Greenhouse Gases (GHG) can absorb heat in the atmosphere, thereby causing global warming. The major GHG emitted from human activities include carbon dioxide, methane, nitrous oxide, and fluorinated gases. In practice, GHG emissions are often presented in the unit of carbon dioxide equivalent, and are therefore also called carbon emissions. Carbon footprint is a measurement of total carbon emissions from a certain activity, with a larger carbon footprint indicating more carbon emissions released to the atmosphere. According to the World Bank, the global average carbon footprint in 2019 was about 4.4 metric tons per capita. To prevent global warming, the global annual average carbon footprint should be lowered to under 2 metric tons per capita before 2050. The fashion and textile industries enjoy a long history of development and many of its traditional production practices have significant impact on the environment. The carbon emissions of the industries mainly come from energy consumption, water consumption, chemicals usage, waste generation, etc., accounting for approximately one-tenth of the total global annual carbon footprint. To help curb global warming and limit global temperature from rising over 1.5°C, the fashion and textile industries are taking action.


According to the GHG Protocol Corporate Accounting and Reporting Standard, carbon footprint comprises 3 scopes. Scope 1 includes emissions that are directly emitted from owned or controlled sources such as fuel combustion of generators and burners. Scope 2 includes emissions that are indirectly emitted from the generation of purchased energy such as electricity and heating. Finally, Scope 3 includes all other significant indirect emissions that occur in a company’s value chain. Because the fashion and textile industries have developed complex networks of global suppliers and trading partners, Scope 3 contributes significantly to the industries’ overall carbon footprint. An overview of the scopes and emissions across a value chain is shown below.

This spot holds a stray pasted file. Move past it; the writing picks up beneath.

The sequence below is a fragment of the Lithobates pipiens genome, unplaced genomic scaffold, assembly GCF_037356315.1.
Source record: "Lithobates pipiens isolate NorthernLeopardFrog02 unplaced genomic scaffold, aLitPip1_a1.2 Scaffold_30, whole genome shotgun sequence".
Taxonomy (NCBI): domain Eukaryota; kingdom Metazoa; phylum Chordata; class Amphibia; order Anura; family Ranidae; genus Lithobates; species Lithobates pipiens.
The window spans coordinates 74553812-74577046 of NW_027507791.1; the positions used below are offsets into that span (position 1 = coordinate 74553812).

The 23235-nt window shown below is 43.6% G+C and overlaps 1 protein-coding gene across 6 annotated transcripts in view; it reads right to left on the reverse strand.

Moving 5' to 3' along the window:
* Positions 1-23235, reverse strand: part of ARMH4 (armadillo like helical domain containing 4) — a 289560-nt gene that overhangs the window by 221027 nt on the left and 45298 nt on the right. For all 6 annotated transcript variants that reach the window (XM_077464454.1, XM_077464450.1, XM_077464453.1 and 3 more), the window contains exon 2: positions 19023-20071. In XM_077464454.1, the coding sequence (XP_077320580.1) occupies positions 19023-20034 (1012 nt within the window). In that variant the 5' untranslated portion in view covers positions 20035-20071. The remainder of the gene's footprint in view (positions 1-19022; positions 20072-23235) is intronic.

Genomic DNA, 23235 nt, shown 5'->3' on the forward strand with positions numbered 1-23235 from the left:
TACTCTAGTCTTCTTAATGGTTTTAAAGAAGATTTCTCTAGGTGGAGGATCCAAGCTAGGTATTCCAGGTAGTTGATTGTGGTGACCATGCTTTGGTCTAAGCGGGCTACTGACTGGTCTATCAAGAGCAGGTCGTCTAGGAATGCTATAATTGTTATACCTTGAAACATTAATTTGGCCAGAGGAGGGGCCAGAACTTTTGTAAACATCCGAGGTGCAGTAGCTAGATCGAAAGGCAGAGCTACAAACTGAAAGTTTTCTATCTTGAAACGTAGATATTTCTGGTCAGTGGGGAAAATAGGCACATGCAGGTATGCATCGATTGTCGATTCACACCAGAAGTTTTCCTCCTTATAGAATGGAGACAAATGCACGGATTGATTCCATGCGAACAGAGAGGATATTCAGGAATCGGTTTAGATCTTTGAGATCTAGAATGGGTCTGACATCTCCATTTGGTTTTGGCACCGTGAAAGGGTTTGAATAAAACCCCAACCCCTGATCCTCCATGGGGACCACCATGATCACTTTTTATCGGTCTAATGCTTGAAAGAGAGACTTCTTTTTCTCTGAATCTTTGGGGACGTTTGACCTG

(Source: World Resources Institute)


The fashion and textile industries can take different measures to reduce the carbon footprint of operations and the value chain. To reduce Scope 1 and 2 emissions, companies can explore energy-efficient solutions for production and transportation, apply renewable energy when feasible, etc. Companies are encouraged to work together with their upstream partners to lower Scope 3 emissions relating to raw materials production and shipping. Through increasing efficiency of material production, processing and manufacturing, as well as reducing waste generated from the above processes, most manufacturers can achieve a significant drop in carbon emission. Finally, the trend of sustainability is rising and consumer behaviour is changing. Companies in the fashion and textile industries can take the opportunity to step up in developing and applying innovative and sustainable fabrics, and also to minimise waste to landfill by encouraging reusing, repairing, and recycling apparels, in order to move together towards a more sustainable and circular economy.


In Hong Kong, many fashion and textile companies have also started implementing sustainable measures to mitigate their carbon emissions. For example, some have already set targets for minimising carbon emissions, wastewater and solid waste, switching to clean energy, and purchasing sustainable materials. As a major hub for the global fashion and textile industries, Hong Kong continues to play a key role to mitigate the industries’ carbon emissions and to contribute significantly to global sustainability.





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